This is the Jon Hassler book I settled upon– about the experiences of a boy and his family as they move to a quiet Minnesota town. It was between this and a story called North of Hope about the tragic love a priest feels for an old childhood friend. Tough decision. The premise of North of Hope appeals to me more than any of the other books I looked at (guess I’m not into the “small town” thing), but after reading about how painfully sad the novel is, I refrained from purchasing this. I can always buy it later.

Gob’s Grief – Chris Adrian
A few years ago, I was perusing the shelves at a nearby Borders (again, forgive me private booksellers) when I spotted a book called The Childrens’ Hospital at random. I was drawn to it for one reason or another, and I thought about buying it then, but obviously didn’t. Years later, late at night on Amazon, I looked up the book again and considered finally sitting down to read it. After reading reviews describing the book as a heavy but very well written “doorstop”, I decided against it for a second time (I must have been in an interesting state of mind that night, not wanting to pick up anything depressing. Hm). However, Mr. Adrian’s prose was so praised I decided to find another book written by him. Gob’s Grief is actually his debut novel, and its premise got me from the get-go. It’s historical (science!) fiction about a young boy who loses his brother in the Civil War and decides to build a machine that will revive not only his sibling, but also all of the war’s dead as well. Adrian even manages to include actual historical figures, like Walt Whitman and Abe Lincoln, and somehow make it all work. I couldn’t resist.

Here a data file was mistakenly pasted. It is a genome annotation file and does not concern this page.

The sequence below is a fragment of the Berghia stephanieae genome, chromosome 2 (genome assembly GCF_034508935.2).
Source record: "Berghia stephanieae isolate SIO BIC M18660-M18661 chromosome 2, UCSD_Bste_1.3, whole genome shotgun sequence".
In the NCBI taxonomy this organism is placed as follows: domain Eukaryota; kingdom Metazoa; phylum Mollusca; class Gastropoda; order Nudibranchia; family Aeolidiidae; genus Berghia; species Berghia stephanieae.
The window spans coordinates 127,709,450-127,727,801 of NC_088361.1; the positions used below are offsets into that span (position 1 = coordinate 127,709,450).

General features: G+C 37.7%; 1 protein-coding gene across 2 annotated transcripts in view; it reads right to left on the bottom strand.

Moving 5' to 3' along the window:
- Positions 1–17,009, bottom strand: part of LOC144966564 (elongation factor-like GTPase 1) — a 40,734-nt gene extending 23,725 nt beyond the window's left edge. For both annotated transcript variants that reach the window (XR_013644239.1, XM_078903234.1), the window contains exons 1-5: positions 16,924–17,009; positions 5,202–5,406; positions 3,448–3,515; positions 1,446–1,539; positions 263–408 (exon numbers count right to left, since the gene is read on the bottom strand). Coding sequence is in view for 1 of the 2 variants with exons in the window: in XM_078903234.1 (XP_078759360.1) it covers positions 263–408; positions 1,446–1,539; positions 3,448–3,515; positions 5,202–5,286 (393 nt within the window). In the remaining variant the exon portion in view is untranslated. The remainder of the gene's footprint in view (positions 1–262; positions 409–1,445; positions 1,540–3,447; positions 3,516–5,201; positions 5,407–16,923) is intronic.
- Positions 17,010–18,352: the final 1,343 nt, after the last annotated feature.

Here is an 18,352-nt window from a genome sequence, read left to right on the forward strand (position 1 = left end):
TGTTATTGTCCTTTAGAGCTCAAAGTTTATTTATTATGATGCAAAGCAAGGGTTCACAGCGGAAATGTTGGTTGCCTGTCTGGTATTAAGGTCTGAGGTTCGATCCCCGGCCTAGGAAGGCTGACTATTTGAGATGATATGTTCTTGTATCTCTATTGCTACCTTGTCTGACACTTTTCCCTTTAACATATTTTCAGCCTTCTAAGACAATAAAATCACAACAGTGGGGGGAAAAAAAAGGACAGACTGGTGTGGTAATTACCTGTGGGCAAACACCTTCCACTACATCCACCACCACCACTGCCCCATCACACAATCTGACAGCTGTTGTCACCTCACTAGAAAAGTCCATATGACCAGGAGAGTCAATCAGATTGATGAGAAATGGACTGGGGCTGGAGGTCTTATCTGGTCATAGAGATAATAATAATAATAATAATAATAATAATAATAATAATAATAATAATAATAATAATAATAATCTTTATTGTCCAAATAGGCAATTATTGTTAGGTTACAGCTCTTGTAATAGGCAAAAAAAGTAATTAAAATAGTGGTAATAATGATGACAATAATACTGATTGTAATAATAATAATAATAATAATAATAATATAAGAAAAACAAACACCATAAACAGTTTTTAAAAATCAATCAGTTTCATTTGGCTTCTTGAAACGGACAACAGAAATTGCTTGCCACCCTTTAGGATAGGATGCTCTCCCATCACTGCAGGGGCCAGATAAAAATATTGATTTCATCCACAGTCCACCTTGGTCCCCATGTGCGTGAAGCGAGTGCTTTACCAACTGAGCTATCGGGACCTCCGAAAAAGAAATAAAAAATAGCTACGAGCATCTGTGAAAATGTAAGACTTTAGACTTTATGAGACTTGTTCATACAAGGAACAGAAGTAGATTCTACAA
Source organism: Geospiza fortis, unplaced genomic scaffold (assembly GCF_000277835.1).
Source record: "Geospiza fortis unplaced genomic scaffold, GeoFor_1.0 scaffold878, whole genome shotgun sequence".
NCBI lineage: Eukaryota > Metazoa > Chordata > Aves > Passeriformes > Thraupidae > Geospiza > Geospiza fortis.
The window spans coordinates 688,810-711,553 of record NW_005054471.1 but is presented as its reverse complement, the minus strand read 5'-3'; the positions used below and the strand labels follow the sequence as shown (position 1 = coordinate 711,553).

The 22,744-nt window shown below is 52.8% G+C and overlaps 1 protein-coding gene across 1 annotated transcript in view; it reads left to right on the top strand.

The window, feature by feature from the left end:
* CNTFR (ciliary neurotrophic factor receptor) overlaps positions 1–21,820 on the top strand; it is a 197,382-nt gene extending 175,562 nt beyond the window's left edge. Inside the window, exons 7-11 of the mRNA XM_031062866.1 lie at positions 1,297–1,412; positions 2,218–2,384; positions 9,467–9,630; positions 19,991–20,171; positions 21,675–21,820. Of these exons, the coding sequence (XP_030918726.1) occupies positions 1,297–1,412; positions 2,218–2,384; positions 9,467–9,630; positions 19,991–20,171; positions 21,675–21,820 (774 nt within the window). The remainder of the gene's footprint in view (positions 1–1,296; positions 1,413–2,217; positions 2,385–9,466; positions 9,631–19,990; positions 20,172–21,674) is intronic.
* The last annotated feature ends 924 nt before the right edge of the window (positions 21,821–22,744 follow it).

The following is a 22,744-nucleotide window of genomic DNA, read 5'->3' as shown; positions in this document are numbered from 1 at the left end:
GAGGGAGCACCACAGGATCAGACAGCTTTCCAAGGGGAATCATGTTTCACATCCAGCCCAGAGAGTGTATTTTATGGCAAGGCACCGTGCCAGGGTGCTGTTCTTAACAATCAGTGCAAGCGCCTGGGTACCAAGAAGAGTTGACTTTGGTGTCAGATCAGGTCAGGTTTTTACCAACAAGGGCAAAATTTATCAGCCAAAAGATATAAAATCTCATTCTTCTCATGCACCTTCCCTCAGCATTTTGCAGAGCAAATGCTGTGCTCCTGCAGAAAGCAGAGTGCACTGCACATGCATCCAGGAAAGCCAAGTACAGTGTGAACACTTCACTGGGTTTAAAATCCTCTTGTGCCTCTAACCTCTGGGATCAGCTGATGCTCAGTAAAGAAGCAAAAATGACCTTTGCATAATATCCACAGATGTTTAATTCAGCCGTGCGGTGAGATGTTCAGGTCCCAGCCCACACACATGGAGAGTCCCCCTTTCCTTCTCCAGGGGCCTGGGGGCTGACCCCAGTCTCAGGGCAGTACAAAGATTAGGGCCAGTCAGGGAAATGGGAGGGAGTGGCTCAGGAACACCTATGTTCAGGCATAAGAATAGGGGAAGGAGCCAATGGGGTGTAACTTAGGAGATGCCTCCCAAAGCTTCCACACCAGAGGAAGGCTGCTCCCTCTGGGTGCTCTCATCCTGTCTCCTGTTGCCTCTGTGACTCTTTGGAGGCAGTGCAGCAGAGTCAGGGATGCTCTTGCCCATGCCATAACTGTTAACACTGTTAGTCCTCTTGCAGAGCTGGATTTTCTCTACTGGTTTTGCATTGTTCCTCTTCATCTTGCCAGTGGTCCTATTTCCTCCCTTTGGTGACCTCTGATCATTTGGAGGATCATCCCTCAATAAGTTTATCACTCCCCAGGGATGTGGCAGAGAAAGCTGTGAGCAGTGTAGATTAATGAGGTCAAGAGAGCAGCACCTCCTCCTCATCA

At Swim, Two Boys – Jamie O’Neill
I have yet to receive this one, I think it might be coming in from overseas. The reviews for this book are sparkling– beautiful language, construction, themes (war, politics, religion, everything!), plot, etc. –and I couldn’t resist reviews like that, in addition to the compelling synopsis (1915, a turbulent Dublin, Ireland. Two young men, friends at first, find their feelings growing into more). I’m looking forward to this, can’t wait for it to finally get here.

Call Me By Your Name – Andre Aciman